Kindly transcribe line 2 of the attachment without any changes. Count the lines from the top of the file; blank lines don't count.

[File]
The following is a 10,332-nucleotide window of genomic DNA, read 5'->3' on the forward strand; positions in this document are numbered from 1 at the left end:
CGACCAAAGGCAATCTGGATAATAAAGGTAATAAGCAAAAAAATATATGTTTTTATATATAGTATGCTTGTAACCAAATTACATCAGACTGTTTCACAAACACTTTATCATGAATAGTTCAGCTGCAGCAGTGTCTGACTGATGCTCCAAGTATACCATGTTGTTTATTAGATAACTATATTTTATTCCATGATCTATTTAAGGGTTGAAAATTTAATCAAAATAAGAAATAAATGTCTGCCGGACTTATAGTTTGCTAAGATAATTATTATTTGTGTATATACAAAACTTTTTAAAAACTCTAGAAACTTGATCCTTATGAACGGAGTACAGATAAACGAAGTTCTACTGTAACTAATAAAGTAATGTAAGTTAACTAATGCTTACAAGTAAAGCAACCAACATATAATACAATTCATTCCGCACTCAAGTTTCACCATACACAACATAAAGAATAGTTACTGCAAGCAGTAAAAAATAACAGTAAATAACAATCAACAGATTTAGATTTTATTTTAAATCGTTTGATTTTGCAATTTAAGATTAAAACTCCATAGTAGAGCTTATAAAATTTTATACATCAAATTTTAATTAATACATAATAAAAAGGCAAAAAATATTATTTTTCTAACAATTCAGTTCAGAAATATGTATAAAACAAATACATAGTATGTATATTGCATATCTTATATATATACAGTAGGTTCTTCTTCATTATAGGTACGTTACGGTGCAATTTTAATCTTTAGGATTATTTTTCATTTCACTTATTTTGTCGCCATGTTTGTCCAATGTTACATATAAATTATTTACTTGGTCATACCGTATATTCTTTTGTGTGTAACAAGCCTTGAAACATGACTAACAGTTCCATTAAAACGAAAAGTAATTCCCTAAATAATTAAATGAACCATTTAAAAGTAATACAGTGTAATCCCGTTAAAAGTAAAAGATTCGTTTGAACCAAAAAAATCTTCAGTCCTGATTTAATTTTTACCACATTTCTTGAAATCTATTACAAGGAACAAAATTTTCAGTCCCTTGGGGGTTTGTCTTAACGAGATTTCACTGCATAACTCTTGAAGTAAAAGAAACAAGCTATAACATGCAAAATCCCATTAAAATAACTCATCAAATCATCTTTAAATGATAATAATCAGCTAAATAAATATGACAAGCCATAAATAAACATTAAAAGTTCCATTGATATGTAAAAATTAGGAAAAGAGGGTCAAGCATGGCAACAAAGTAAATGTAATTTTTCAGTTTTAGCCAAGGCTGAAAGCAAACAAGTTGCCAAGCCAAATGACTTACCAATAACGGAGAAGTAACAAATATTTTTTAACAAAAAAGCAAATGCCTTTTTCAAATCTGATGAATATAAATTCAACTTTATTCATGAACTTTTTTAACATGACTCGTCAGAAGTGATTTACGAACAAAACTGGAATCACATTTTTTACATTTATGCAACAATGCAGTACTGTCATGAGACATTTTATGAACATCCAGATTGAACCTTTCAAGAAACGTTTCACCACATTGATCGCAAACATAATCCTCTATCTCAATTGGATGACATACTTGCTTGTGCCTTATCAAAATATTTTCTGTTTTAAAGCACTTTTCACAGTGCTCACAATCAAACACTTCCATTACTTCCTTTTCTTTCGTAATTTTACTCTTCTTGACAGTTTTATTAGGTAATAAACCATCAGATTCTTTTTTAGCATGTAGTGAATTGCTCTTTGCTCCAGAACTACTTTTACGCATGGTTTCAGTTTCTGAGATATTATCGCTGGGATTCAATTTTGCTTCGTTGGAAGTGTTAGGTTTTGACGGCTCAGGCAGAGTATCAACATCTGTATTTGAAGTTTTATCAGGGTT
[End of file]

CGACCAAAGGCAATCTGGATAATAAAGGTAATAAGCAAAAAAATATATGTTTTTATATATAGTATGCTTGTAACCAAATTACATCAGACTGTTTCACAAACACTTTATCATGAATAGTTCAGCTGCAGCAGTGTCTGACTGATGCTCCAAGTATACCATGTTGTTTATTAGATAACTATATTTTATTCCATGATCTATTTAAGGGTTGAAAATTTAATCAAAATAAGAAATAAATGTCTGCCGGACTTATAGTTTGCTAAGATAATTATTATTTGTGTATATACAAAACTTTTTAAAAACTCTAGAAACTTGATCCTTATGAACGGAGTACAGATAAACGAAGTTCTACTGTAACTAATAAAGTAATGTAAGTTAACTAATGCTTACAAGTAAAGCAACCAACATATAATACAATTCATTCCGCACTCAAGTTTCACCATACACAACATAAAGAATAGTTACTGCAAGCAGTAAAAAATAACAGTAAATAACAATCAACAGATTTAGATTTTATTTTAAATCGTTTGATTTTGCAATTTAAGATTAAAACTCCATAGTAGAGCTTATAAAATTTTATACATCAAATTTTAATTAATACATAATAAAAAGGCAAAAAATATTATTTTTCTAACAATTCAGTTCAGAAATATGTATAAAACAAATACATAGTATGTATATTGCATATCTTATATATATACAGTAGGTTCTTCTTCATTATAGGTACGTTACGGTGCAATTTTAATCTTTAGGATTATTTTTCATTTCACTTATTTTGTCGCCATGTTTGTCCAATGTTACATATAAATTATTTACTTGGTCATACCGTATATTCTTTTGTGTGTAACAAGCCTTGAAACATGACTAACAGTTCCATTAAAACGAAAAGTAATTCCCTAAATAATTAAATGAACCATTTAAAAGTAATACAGTGTAATCCCGTTAAAAGTAAAAGATTCGTTTGAACCAAAAAAATCTTCAGTCCTGATTTAATTTTTACCACATTTCTTGAAATCTATTACAAGGAACAAAATTTTCAGTCCCTTGGGGGTTTGTCTTAACGAGATTTCACTGCATAACTCTTGAAGTAAAAGAAACAAGCTATAACATGCAAAATCCCATTAAAATAACTCATCAAATCATCTTTAAATGATAATAATCAGCTAAATAAATATGACAAGCCATAAATAAACATTAAAAGTTCCATTGATATGTAAAAATTAGGAAAAGAGGGTCAAGCATGGCAACAAAGTAAATGTAATTTTTCAGTTTTAGCCAAGGCTGAAAGCAAACAAGTTGCCAAGCCAAATGACTTACCAATAACGGAGAAGTAACAAATATTTTTTAACAAAAAAGCAAATGCCTTTTTCAAATCTGATGAATATAAATTCAACTTTATTCATGAACTTTTTTAACATGACTCGTCAGAAGTGATTTACGAACAAAACTGGAATCACATTTTTTACATTTATGCAACAATGCAGTACTGTCATGAGACATTTTATGAACATCCAGATTGAACCTTTCAAGAAACGTTTCACCACATTGATCGCAAACATAATCCTCTATCTCAATTGGATGACATACTTGCTTGTGCCTTATCAAAATATTTTCTGTTTTAAAGCACTTTTCACAGTGCTCACAATCAAACACTTCCATTACTTCCTTTTCTTTCGTAATTTTACTCTTCTTGACAGTTTTATTAGGTAATAAACCATCAGATTCTTTTTTAGCATGTAGTGAATTGCTCTTTGCTCCAGAACTACTTTTACGCATGGTTTCAGTTTCTGAGATATTATCGCTGGGATTCAATTTTGCTTCGTTGGAAGTGTTAGGTTTTGACGGCTCAGGCAGAGTATCAACATCTGTATTTGAAGTTTTATCAGGGTT